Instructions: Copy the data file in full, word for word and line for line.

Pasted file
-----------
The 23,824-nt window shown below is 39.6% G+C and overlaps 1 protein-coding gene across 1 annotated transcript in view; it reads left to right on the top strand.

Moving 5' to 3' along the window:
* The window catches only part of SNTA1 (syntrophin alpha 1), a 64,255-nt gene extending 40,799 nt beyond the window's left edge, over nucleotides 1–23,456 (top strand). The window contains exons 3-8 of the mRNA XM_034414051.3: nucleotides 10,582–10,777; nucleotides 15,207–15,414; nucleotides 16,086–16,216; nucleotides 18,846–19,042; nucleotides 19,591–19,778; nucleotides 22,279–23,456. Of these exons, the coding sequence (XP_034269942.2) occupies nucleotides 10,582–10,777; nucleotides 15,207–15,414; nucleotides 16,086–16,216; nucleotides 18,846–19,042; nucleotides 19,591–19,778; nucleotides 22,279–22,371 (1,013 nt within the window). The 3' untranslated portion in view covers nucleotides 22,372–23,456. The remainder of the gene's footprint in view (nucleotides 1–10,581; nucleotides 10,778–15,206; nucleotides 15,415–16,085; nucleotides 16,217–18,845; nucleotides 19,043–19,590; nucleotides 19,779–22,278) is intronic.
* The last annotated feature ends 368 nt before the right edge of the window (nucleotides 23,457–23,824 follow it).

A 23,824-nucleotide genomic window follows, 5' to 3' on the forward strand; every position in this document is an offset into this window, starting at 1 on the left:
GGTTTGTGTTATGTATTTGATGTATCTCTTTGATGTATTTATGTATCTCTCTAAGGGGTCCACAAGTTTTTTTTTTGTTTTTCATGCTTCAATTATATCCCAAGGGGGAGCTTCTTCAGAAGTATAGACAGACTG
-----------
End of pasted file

The 23,824-nt window shown below is 39.6% G+C and overlaps 1 protein-coding gene across 1 annotated transcript in view; it reads left to right on the top strand.

Moving 5' to 3' along the window:
* The window catches only part of SNTA1 (syntrophin alpha 1), a 64,255-nt gene extending 40,799 nt beyond the window's left edge, over nucleotides 1–23,456 (top strand). The window contains exons 3-8 of the mRNA XM_034414051.3: nucleotides 10,582–10,777; nucleotides 15,207–15,414; nucleotides 16,086–16,216; nucleotides 18,846–19,042; nucleotides 19,591–19,778; nucleotides 22,279–23,456. Of these exons, the coding sequence (XP_034269942.2) occupies nucleotides 10,582–10,777; nucleotides 15,207–15,414; nucleotides 16,086–16,216; nucleotides 18,846–19,042; nucleotides 19,591–19,778; nucleotides 22,279–22,371 (1,013 nt within the window). The 3' untranslated portion in view covers nucleotides 22,372–23,456. The remainder of the gene's footprint in view (nucleotides 1–10,581; nucleotides 10,778–15,206; nucleotides 15,415–16,085; nucleotides 16,217–18,845; nucleotides 19,043–19,590; nucleotides 19,779–22,278) is intronic.
* The last annotated feature ends 368 nt before the right edge of the window (nucleotides 23,457–23,824 follow it).

A 23,824-nucleotide genomic window follows, 5' to 3' on the forward strand; every position in this document is an offset into this window, starting at 1 on the left:
GGTTTGTGTTATGTATTTGATGTATCTCTTTGATGTATTTATGTATCTCTCTAAGGGGTCCACAAGTTTTTTTTTTGTTTTTCATGCTTCAATTATATCCCAAGGGGGAGCTTCTTCAGAAGTATAGACAGACTG